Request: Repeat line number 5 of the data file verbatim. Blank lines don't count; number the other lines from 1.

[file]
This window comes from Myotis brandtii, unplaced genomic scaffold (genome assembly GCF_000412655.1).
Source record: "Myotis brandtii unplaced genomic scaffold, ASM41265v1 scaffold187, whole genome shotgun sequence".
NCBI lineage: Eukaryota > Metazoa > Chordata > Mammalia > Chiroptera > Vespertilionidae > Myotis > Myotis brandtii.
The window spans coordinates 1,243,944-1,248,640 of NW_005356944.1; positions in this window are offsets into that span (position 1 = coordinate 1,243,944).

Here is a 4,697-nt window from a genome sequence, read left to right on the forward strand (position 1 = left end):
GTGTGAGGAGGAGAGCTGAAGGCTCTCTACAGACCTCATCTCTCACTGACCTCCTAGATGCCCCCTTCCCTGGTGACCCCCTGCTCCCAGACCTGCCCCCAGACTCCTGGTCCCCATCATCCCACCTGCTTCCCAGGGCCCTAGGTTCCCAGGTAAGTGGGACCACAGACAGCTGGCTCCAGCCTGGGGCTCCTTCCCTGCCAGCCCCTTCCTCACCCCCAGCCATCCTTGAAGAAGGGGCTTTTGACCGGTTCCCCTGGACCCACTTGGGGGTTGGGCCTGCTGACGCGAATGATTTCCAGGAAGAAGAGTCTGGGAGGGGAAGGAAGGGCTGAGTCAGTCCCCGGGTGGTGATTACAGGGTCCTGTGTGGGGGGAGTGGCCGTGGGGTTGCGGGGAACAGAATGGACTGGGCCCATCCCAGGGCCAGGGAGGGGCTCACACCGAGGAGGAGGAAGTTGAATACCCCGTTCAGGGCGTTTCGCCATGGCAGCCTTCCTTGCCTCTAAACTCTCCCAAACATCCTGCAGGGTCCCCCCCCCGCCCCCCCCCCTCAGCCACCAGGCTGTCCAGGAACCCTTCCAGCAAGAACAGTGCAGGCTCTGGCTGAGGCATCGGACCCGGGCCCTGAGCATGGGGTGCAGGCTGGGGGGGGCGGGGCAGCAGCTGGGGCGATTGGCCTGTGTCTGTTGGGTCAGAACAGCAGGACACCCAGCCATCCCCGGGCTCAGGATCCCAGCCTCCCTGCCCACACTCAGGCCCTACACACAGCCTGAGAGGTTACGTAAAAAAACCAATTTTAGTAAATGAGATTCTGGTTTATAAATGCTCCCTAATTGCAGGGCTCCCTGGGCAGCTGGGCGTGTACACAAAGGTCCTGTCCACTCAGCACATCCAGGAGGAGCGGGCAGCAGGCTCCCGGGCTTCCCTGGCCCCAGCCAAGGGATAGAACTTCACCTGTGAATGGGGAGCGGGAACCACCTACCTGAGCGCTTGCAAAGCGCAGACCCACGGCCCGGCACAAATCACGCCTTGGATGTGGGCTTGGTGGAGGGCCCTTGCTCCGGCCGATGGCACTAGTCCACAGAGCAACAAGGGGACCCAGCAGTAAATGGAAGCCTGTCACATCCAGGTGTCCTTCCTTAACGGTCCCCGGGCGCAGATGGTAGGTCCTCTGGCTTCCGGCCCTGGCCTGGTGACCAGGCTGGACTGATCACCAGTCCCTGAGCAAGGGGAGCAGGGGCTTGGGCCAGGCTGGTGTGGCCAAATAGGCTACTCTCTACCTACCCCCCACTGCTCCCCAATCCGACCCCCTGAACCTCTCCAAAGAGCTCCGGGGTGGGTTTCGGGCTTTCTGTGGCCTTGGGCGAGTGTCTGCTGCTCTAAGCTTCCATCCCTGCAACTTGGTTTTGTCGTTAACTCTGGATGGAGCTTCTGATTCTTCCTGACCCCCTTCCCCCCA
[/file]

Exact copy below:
Here is a 4,697-nt window from a genome sequence, read left to right on the forward strand (position 1 = left end):